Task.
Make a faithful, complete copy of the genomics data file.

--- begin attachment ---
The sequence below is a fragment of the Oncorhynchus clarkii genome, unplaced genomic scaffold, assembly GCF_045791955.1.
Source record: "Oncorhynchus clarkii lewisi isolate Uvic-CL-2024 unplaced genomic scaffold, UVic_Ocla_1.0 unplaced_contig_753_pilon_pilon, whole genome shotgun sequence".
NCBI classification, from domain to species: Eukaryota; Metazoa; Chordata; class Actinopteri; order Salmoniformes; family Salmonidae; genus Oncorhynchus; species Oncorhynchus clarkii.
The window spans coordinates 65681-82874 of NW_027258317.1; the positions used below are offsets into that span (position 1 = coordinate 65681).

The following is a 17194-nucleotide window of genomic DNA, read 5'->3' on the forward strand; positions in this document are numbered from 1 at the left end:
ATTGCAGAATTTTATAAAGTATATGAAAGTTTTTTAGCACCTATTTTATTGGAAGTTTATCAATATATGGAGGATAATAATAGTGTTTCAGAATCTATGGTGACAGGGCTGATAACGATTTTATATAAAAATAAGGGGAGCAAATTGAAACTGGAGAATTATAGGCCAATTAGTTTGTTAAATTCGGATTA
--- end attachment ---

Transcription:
The sequence below is a fragment of the Oncorhynchus clarkii genome, unplaced genomic scaffold, assembly GCF_045791955.1.
Source record: "Oncorhynchus clarkii lewisi isolate Uvic-CL-2024 unplaced genomic scaffold, UVic_Ocla_1.0 unplaced_contig_753_pilon_pilon, whole genome shotgun sequence".
NCBI classification, from domain to species: Eukaryota; Metazoa; Chordata; class Actinopteri; order Salmoniformes; family Salmonidae; genus Oncorhynchus; species Oncorhynchus clarkii.
The window spans coordinates 65681-82874 of NW_027258317.1; the positions used below are offsets into that span (position 1 = coordinate 65681).

The following is a 17194-nucleotide window of genomic DNA, read 5'->3' on the forward strand; positions in this document are numbered from 1 at the left end:
ATTGCAGAATTTTATAAAGTATATGAAAGTTTTTTAGCACCTATTTTATTGGAAGTTTATCAATATATGGAGGATAATAATAGTGTTTCAGAATCTATGGTGACAGGGCTGATAACGATTTTATATAAAAATAAGGGGAGCAAATTGAAACTGGAGAATTATAGGCCAATTAGTTTGTTAAATTCGGATTA